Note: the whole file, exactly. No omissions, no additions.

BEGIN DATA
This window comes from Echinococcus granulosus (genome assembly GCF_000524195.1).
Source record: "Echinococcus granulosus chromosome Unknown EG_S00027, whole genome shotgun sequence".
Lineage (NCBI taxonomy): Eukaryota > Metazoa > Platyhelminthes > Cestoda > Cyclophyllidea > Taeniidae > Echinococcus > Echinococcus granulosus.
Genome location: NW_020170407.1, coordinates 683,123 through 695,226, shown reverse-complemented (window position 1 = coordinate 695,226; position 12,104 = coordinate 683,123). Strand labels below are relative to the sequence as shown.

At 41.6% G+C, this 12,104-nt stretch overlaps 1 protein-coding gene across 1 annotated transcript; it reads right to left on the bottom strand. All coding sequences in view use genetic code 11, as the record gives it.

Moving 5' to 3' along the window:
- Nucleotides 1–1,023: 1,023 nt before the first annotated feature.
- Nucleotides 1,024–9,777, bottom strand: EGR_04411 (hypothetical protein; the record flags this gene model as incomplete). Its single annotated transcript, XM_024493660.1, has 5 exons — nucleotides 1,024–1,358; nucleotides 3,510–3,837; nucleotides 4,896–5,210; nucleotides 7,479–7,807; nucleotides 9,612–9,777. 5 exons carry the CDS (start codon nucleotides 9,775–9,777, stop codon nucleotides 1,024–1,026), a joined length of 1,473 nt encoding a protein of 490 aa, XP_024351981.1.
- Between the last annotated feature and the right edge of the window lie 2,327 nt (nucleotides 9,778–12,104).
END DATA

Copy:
This window comes from Echinococcus granulosus (genome assembly GCF_000524195.1).
Source record: "Echinococcus granulosus chromosome Unknown EG_S00027, whole genome shotgun sequence".
Lineage (NCBI taxonomy): Eukaryota > Metazoa > Platyhelminthes > Cestoda > Cyclophyllidea > Taeniidae > Echinococcus > Echinococcus granulosus.
Genome location: NW_020170407.1, coordinates 683,123 through 695,226, shown reverse-complemented (window position 1 = coordinate 695,226; position 12,104 = coordinate 683,123). Strand labels below are relative to the sequence as shown.

At 41.6% G+C, this 12,104-nt stretch overlaps 1 protein-coding gene across 1 annotated transcript; it reads right to left on the bottom strand. All coding sequences in view use genetic code 11, as the record gives it.

Moving 5' to 3' along the window:
- Nucleotides 1–1,023: 1,023 nt before the first annotated feature.
- Nucleotides 1,024–9,777, bottom strand: EGR_04411 (hypothetical protein; the record flags this gene model as incomplete). Its single annotated transcript, XM_024493660.1, has 5 exons — nucleotides 1,024–1,358; nucleotides 3,510–3,837; nucleotides 4,896–5,210; nucleotides 7,479–7,807; nucleotides 9,612–9,777. 5 exons carry the CDS (start codon nucleotides 9,775–9,777, stop codon nucleotides 1,024–1,026), a joined length of 1,473 nt encoding a protein of 490 aa, XP_024351981.1.
- Between the last annotated feature and the right edge of the window lie 2,327 nt (nucleotides 9,778–12,104).